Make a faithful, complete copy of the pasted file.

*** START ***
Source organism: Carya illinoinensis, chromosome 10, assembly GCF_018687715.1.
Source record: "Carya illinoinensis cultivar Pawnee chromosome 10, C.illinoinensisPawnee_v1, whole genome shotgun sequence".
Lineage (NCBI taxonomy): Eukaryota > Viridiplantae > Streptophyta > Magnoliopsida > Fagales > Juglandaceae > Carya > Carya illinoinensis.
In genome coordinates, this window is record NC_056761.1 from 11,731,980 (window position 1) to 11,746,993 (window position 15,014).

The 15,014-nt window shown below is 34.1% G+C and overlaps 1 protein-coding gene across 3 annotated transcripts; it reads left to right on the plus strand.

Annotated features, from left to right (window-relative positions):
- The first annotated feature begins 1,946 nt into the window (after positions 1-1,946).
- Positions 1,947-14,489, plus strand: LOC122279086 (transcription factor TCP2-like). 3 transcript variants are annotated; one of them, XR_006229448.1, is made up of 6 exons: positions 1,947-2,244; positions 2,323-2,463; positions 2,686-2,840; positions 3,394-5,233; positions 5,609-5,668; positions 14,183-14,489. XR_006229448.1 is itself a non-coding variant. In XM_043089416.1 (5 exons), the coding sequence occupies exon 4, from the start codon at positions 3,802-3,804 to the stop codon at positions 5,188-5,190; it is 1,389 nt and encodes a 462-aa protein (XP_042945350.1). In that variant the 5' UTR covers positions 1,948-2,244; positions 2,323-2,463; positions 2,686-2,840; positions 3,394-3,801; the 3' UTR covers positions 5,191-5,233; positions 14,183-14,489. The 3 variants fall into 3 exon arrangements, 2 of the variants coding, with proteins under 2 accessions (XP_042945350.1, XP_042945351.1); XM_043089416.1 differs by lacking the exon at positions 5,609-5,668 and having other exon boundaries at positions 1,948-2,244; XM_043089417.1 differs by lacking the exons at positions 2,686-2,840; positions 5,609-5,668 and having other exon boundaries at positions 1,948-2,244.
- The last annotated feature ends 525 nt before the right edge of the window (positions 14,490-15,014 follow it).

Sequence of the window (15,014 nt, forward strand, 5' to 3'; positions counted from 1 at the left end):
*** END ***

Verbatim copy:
Source organism: Carya illinoinensis, chromosome 10, assembly GCF_018687715.1.
Source record: "Carya illinoinensis cultivar Pawnee chromosome 10, C.illinoinensisPawnee_v1, whole genome shotgun sequence".
Lineage (NCBI taxonomy): Eukaryota > Viridiplantae > Streptophyta > Magnoliopsida > Fagales > Juglandaceae > Carya > Carya illinoinensis.
In genome coordinates, this window is record NC_056761.1 from 11,731,980 (window position 1) to 11,746,993 (window position 15,014).

The 15,014-nt window shown below is 34.1% G+C and overlaps 1 protein-coding gene across 3 annotated transcripts; it reads left to right on the plus strand.

Annotated features, from left to right (window-relative positions):
- The first annotated feature begins 1,946 nt into the window (after positions 1-1,946).
- Positions 1,947-14,489, plus strand: LOC122279086 (transcription factor TCP2-like). 3 transcript variants are annotated; one of them, XR_006229448.1, is made up of 6 exons: positions 1,947-2,244; positions 2,323-2,463; positions 2,686-2,840; positions 3,394-5,233; positions 5,609-5,668; positions 14,183-14,489. XR_006229448.1 is itself a non-coding variant. In XM_043089416.1 (5 exons), the coding sequence occupies exon 4, from the start codon at positions 3,802-3,804 to the stop codon at positions 5,188-5,190; it is 1,389 nt and encodes a 462-aa protein (XP_042945350.1). In that variant the 5' UTR covers positions 1,948-2,244; positions 2,323-2,463; positions 2,686-2,840; positions 3,394-3,801; the 3' UTR covers positions 5,191-5,233; positions 14,183-14,489. The 3 variants fall into 3 exon arrangements, 2 of the variants coding, with proteins under 2 accessions (XP_042945350.1, XP_042945351.1); XM_043089416.1 differs by lacking the exon at positions 5,609-5,668 and having other exon boundaries at positions 1,948-2,244; XM_043089417.1 differs by lacking the exons at positions 2,686-2,840; positions 5,609-5,668 and having other exon boundaries at positions 1,948-2,244.
- The last annotated feature ends 525 nt before the right edge of the window (positions 14,490-15,014 follow it).

Sequence of the window (15,014 nt, forward strand, 5' to 3'; positions counted from 1 at the left end):